Let’s face it: daily newspaper comic strips have never been a great way to follow serialized stories. When a story is doled out in just a few panels a day, it’s difficult to follow and even more difficult to appreciate as a whole. Thankfully, IDW Publishing is here to save the day with their latest archival comic strip project covering the first two years of Spider-Man’s daily adventures.
This comic strip wasn’t just handed off to junior hacks; it was written by the character’s creator and architect of much of the Marvel universe, Stan “The Man” Lee. Likewise, the art chores were handled by Marvel legend John Romita. Of course at the time their names didn’t carry the same weight they do today, but it should be obvious to all readers that these two know their way around a comic panel.
With a solid creative team in place and growing newspaper syndication throughout the country, the strip’s success was virtually guaranteed as long as the quality remained consistent. Thankfully, it did, at least for the first two years represented in this collection.
Lee’s approach was to tell individual stories lasting around two months long, mostly pitting Spidey against his biggest foes while also occasionally sprinkling in references to ‘70s celebrities to anchor it in its time. Rather than dole out a retelling of the origin story, Lee dove right into the action in the first story featuring Doctor Doom’s latest plan for world domination via control of the United Nations. Doom is described as the “world’s worst terrorist”, and yet comes dangerously close to swaying the UN delegates to his mad plan before Spidey saves the day.
In subsequent stories presented in their entirety here, our friendly neighborhood web crawler tangles with Doc Ock, Kingpin, Kraven the Hunter, Mysterio, Doctor Doom again, as well as a few street-level adventures. Those are particularly notable for their focus on relatable crimes rather than superpowered shenanigans, with foes such as a gang of thugs stealing Social Security checks and a jilted fashion model who discovers his secret identity and threatens blackmail.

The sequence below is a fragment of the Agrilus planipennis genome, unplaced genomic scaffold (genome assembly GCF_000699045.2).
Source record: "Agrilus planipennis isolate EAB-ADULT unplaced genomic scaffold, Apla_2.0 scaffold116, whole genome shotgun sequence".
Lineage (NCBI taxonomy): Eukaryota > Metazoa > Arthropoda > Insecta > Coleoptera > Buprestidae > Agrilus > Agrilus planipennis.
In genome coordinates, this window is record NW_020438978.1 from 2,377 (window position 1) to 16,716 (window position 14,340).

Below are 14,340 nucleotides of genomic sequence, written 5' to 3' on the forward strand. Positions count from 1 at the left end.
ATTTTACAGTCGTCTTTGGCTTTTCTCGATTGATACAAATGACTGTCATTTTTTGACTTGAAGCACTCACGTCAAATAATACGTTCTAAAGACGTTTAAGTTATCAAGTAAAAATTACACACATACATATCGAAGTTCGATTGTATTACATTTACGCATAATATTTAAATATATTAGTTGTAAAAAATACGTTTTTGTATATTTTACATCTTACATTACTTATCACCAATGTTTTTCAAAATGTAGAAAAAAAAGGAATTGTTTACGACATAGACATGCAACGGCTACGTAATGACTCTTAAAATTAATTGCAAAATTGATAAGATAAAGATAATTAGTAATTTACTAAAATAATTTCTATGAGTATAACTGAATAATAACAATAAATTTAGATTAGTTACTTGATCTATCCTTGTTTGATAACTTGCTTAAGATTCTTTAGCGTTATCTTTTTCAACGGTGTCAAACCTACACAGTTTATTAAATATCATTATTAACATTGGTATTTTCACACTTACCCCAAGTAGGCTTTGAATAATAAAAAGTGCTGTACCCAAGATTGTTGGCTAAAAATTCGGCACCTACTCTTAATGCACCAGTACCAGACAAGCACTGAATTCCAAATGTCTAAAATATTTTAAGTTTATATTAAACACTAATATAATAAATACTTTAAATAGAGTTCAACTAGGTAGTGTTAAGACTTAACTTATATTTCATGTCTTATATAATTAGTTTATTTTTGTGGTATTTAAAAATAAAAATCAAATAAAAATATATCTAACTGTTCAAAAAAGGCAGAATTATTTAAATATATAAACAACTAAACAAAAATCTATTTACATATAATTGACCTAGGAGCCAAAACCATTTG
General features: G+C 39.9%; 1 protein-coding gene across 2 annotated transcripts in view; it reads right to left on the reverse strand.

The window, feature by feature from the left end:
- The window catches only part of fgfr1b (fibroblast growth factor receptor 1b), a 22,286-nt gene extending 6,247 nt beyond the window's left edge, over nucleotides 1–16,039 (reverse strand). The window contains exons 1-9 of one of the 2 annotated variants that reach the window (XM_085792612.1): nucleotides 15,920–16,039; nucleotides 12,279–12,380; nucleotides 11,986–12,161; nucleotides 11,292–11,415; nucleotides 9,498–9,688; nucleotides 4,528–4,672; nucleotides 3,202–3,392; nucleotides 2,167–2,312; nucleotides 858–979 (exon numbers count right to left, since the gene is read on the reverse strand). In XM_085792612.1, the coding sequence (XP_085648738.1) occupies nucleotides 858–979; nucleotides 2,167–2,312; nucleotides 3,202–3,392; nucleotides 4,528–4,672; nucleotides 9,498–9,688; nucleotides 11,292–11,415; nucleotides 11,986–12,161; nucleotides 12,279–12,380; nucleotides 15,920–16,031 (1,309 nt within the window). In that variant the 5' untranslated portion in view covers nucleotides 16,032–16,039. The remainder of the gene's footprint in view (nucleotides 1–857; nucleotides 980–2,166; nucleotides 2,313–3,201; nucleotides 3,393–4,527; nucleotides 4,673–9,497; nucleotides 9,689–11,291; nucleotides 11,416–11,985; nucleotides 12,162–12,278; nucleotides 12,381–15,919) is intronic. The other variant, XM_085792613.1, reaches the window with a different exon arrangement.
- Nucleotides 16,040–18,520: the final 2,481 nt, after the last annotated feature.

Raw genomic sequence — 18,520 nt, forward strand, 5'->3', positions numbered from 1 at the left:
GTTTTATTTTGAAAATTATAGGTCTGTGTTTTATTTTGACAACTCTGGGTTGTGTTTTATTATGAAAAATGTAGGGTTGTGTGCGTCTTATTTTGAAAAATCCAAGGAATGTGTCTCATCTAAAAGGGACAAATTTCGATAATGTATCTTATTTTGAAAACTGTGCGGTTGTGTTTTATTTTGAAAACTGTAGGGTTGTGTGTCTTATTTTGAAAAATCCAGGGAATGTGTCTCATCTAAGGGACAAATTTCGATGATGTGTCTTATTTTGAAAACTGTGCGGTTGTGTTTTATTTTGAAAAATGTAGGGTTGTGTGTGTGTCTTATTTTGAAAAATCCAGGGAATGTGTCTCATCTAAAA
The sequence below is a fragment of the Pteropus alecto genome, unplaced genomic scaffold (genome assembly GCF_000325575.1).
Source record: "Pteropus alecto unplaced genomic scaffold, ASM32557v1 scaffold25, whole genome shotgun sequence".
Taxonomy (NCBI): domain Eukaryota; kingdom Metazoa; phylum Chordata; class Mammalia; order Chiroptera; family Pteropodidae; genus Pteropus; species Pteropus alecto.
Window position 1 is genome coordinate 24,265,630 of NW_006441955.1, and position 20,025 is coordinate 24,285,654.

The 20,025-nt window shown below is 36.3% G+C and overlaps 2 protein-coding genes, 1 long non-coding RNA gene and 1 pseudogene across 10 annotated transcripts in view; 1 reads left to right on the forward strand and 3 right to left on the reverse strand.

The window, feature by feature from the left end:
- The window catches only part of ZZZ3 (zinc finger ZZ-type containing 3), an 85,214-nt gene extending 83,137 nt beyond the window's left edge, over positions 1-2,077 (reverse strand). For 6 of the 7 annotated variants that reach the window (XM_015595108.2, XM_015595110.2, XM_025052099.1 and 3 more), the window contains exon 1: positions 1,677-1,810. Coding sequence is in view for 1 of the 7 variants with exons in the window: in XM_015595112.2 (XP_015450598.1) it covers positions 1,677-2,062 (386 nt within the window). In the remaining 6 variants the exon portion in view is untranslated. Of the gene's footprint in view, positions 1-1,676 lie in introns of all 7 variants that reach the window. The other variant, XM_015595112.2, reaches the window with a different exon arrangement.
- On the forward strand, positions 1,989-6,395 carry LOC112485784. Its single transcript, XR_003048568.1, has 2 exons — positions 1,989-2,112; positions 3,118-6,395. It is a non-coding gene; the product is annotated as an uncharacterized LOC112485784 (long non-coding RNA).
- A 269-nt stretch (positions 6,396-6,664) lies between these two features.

Lee’s writing is of its time, leaning heavily on the bam pow bang rather than delving into any meaningful character development, which is perfectly suitable for the bite-sized morsels in which it was originally delivered. For logistical reasons, the strips operate in their own self-contained universe with no ties to the concurrent monthly comic books. As for the art, Romita’s work is well above what one would expect of a daily strip, with gorgeously clean, crisp lines masterfully conveying all of Spidey’s perilous situations. It’s amazing now to think that these two legends toiled away on this daily strip and maintained such a consistent level of quality, and it’s rewarding to enjoy the fruits of their labor in this lushly produced hardcover collection.